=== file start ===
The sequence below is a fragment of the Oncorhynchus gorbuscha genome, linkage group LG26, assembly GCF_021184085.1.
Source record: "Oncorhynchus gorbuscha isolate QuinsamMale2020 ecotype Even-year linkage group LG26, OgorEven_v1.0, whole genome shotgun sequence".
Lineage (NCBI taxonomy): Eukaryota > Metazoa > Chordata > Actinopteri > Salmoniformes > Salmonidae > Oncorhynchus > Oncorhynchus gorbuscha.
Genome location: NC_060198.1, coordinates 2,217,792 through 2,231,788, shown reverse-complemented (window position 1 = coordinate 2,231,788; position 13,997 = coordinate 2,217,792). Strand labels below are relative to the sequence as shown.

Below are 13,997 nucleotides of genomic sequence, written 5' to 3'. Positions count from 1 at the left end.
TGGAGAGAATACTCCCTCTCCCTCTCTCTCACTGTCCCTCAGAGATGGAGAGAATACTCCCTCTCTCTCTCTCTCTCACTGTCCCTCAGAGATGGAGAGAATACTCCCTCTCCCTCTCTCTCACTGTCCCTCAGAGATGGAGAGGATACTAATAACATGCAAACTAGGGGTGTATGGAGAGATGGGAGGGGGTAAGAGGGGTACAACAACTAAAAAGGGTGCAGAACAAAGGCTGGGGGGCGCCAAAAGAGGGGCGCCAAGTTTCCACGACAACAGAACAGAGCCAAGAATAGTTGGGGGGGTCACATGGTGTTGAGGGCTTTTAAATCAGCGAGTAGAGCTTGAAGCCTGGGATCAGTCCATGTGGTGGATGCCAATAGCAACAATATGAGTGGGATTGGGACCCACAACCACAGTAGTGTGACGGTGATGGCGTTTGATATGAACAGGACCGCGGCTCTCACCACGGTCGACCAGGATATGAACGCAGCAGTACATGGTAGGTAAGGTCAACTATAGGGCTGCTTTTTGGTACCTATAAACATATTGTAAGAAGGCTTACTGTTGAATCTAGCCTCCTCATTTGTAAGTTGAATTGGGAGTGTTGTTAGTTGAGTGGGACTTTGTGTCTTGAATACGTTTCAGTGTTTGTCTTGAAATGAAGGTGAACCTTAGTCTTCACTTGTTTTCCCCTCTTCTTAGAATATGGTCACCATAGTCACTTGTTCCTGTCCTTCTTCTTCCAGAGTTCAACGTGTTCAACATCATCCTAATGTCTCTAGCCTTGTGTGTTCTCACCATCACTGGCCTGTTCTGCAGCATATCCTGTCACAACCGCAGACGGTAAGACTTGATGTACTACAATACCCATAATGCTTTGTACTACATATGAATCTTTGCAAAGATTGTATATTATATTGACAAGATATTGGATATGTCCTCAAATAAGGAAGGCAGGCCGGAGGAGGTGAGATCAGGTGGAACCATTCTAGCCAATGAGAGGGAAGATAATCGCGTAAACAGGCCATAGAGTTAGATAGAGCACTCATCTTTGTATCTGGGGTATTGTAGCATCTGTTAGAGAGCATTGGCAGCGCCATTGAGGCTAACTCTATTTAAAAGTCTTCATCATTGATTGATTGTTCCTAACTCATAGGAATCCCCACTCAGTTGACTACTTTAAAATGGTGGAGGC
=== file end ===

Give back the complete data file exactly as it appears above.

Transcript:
The sequence below is a fragment of the Oncorhynchus gorbuscha genome, linkage group LG26, assembly GCF_021184085.1.
Source record: "Oncorhynchus gorbuscha isolate QuinsamMale2020 ecotype Even-year linkage group LG26, OgorEven_v1.0, whole genome shotgun sequence".
Lineage (NCBI taxonomy): Eukaryota > Metazoa > Chordata > Actinopteri > Salmoniformes > Salmonidae > Oncorhynchus > Oncorhynchus gorbuscha.
Genome location: NC_060198.1, coordinates 2,217,792 through 2,231,788, shown reverse-complemented (window position 1 = coordinate 2,231,788; position 13,997 = coordinate 2,217,792). Strand labels below are relative to the sequence as shown.

Below are 13,997 nucleotides of genomic sequence, written 5' to 3'. Positions count from 1 at the left end.
TGGAGAGAATACTCCCTCTCCCTCTCTCTCACTGTCCCTCAGAGATGGAGAGAATACTCCCTCTCTCTCTCTCTCTCACTGTCCCTCAGAGATGGAGAGAATACTCCCTCTCCCTCTCTCTCACTGTCCCTCAGAGATGGAGAGGATACTAATAACATGCAAACTAGGGGTGTATGGAGAGATGGGAGGGGGTAAGAGGGGTACAACAACTAAAAAGGGTGCAGAACAAAGGCTGGGGGGCGCCAAAAGAGGGGCGCCAAGTTTCCACGACAACAGAACAGAGCCAAGAATAGTTGGGGGGGTCACATGGTGTTGAGGGCTTTTAAATCAGCGAGTAGAGCTTGAAGCCTGGGATCAGTCCATGTGGTGGATGCCAATAGCAACAATATGAGTGGGATTGGGACCCACAACCACAGTAGTGTGACGGTGATGGCGTTTGATATGAACAGGACCGCGGCTCTCACCACGGTCGACCAGGATATGAACGCAGCAGTACATGGTAGGTAAGGTCAACTATAGGGCTGCTTTTTGGTACCTATAAACATATTGTAAGAAGGCTTACTGTTGAATCTAGCCTCCTCATTTGTAAGTTGAATTGGGAGTGTTGTTAGTTGAGTGGGACTTTGTGTCTTGAATACGTTTCAGTGTTTGTCTTGAAATGAAGGTGAACCTTAGTCTTCACTTGTTTTCCCCTCTTCTTAGAATATGGTCACCATAGTCACTTGTTCCTGTCCTTCTTCTTCCAGAGTTCAACGTGTTCAACATCATCCTAATGTCTCTAGCCTTGTGTGTTCTCACCATCACTGGCCTGTTCTGCAGCATATCCTGTCACAACCGCAGACGGTAAGACTTGATGTACTACAATACCCATAATGCTTTGTACTACATATGAATCTTTGCAAAGATTGTATATTATATTGACAAGATATTGGATATGTCCTCAAATAAGGAAGGCAGGCCGGAGGAGGTGAGATCAGGTGGAACCATTCTAGCCAATGAGAGGGAAGATAATCGCGTAAACAGGCCATAGAGTTAGATAGAGCACTCATCTTTGTATCTGGGGTATTGTAGCATCTGTTAGAGAGCATTGGCAGCGCCATTGAGGCTAACTCTATTTAAAAGTCTTCATCATTGATTGATTGTTCCTAACTCATAGGAATCCCCACTCAGTTGACTACTTTAAAATGGTGGAGGC